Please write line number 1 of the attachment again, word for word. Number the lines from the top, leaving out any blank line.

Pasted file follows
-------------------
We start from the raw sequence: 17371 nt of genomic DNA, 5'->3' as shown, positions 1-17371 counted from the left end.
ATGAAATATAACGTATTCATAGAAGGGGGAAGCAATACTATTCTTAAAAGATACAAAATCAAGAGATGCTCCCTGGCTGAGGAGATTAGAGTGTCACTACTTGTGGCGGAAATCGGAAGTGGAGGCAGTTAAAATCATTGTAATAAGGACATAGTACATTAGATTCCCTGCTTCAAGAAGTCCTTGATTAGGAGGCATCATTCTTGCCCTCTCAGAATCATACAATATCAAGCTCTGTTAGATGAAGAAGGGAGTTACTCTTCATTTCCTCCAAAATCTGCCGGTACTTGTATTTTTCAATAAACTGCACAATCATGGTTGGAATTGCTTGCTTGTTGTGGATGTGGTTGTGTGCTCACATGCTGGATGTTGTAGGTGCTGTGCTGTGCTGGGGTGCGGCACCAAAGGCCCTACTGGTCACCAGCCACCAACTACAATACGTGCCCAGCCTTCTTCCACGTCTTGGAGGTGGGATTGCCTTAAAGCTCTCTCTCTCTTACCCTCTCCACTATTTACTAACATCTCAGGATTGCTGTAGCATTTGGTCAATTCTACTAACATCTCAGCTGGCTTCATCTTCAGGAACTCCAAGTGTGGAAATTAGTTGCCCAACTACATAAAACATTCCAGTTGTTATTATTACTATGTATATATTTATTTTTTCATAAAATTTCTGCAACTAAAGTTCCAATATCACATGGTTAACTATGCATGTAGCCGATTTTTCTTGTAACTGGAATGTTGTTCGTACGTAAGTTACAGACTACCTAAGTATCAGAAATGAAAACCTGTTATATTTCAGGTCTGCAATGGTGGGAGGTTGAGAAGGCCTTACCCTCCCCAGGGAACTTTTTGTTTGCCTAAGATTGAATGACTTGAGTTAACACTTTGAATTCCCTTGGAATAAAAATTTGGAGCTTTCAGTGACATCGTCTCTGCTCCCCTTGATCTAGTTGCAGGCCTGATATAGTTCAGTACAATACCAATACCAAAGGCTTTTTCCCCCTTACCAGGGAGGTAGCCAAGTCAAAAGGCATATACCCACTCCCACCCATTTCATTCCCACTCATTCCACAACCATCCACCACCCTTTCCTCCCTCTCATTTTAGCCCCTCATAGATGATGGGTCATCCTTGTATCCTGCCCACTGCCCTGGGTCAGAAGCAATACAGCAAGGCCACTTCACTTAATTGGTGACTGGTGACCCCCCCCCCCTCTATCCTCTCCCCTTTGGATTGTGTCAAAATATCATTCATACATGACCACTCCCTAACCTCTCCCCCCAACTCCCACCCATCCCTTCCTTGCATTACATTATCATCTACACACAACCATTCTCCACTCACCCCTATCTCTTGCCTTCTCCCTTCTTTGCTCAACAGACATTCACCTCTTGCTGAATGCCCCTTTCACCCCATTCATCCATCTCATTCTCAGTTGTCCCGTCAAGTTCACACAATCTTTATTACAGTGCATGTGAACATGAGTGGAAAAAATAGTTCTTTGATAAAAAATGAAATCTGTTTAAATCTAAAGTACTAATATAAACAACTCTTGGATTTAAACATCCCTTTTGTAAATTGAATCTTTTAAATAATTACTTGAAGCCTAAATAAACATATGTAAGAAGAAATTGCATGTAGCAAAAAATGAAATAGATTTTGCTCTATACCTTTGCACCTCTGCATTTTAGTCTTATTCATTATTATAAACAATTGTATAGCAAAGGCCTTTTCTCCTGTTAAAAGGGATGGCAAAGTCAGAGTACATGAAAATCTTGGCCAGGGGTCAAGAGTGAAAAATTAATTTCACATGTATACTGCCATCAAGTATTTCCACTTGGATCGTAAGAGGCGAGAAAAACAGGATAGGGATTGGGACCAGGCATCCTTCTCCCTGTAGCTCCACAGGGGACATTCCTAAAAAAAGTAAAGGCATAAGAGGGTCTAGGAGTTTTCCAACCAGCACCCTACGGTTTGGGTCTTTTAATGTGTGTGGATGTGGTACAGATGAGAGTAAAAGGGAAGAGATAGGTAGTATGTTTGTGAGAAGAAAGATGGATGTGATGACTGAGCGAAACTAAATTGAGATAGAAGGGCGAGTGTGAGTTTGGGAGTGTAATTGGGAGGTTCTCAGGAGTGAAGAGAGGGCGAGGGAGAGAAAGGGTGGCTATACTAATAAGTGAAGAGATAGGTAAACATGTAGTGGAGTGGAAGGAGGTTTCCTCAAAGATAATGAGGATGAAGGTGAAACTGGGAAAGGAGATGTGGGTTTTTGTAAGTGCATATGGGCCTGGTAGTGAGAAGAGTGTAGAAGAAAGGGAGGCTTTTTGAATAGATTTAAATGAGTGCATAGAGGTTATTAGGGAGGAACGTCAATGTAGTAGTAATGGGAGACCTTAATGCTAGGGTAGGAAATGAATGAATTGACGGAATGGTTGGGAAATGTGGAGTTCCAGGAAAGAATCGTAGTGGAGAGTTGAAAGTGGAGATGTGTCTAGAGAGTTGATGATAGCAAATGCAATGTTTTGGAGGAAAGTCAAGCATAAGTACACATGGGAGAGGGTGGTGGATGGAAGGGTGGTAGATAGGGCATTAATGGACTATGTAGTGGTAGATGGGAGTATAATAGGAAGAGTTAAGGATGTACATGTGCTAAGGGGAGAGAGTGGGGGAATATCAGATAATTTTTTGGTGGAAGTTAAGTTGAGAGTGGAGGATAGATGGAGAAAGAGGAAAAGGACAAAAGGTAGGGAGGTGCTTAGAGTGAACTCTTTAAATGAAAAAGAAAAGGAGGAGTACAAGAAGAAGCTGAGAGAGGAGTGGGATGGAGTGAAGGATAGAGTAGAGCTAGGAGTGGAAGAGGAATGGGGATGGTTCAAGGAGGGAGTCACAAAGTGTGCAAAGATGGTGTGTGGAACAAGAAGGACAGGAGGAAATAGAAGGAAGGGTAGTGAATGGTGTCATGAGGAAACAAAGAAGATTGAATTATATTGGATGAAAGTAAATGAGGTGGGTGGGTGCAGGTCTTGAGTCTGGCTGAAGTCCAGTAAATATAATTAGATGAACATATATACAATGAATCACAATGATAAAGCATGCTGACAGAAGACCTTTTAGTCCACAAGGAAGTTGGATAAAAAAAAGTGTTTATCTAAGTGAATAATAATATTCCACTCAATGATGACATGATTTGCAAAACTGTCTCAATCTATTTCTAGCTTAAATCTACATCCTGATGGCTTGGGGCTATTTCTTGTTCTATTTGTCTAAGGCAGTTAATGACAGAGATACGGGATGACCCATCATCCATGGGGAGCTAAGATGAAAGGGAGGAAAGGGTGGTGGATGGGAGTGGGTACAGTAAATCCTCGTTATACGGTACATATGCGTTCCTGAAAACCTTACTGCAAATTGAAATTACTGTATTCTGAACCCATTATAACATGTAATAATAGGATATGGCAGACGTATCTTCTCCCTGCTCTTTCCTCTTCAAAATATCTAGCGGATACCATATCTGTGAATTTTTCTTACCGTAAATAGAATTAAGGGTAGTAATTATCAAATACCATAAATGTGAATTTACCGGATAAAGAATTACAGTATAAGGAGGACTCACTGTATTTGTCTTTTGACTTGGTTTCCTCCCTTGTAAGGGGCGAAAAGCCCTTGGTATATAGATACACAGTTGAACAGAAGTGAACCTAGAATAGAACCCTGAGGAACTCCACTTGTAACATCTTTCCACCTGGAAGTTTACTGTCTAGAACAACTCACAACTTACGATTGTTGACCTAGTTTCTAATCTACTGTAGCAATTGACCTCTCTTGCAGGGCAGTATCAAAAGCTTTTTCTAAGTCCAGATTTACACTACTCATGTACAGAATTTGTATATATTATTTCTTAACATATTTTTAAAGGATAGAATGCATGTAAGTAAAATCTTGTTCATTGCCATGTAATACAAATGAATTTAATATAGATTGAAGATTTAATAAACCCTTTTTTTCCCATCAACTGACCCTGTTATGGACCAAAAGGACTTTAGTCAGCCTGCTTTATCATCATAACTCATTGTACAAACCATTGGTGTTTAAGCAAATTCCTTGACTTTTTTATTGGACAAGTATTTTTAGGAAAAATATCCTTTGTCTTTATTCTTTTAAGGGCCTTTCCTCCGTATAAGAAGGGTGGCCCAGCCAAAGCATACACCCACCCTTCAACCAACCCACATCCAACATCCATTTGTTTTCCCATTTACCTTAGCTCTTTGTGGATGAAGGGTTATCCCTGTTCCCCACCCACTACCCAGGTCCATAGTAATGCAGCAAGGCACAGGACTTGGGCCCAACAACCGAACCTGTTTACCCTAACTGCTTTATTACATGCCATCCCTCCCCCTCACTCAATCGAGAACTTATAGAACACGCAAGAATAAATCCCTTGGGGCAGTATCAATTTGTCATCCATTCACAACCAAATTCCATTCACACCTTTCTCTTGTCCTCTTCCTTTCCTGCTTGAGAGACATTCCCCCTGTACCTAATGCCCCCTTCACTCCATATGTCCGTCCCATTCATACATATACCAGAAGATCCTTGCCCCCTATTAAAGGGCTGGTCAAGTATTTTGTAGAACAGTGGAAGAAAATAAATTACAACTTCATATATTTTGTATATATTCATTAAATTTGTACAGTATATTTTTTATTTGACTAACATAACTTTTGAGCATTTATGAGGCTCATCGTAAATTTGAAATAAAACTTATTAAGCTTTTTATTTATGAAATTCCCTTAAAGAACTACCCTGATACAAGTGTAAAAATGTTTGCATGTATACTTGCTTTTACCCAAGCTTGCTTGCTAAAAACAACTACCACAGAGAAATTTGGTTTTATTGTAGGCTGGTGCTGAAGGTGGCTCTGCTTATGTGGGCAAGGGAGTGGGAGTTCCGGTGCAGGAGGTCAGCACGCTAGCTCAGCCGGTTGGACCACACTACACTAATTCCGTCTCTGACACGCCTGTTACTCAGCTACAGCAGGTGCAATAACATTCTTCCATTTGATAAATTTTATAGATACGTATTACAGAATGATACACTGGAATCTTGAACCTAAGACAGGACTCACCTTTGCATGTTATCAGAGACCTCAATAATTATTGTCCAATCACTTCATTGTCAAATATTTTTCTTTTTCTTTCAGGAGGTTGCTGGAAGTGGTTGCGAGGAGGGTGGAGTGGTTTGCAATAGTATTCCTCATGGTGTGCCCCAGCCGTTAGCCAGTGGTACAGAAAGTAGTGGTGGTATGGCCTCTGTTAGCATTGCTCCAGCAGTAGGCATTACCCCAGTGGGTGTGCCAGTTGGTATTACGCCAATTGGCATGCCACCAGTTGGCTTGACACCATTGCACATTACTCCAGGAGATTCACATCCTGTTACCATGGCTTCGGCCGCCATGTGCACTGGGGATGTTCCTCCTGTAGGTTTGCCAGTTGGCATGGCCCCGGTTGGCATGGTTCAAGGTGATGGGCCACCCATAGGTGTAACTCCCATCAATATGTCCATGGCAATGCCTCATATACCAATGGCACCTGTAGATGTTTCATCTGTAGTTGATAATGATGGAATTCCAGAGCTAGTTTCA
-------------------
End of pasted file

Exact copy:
We start from the raw sequence: 17371 nt of genomic DNA, 5'->3' as shown, positions 1-17371 counted from the left end.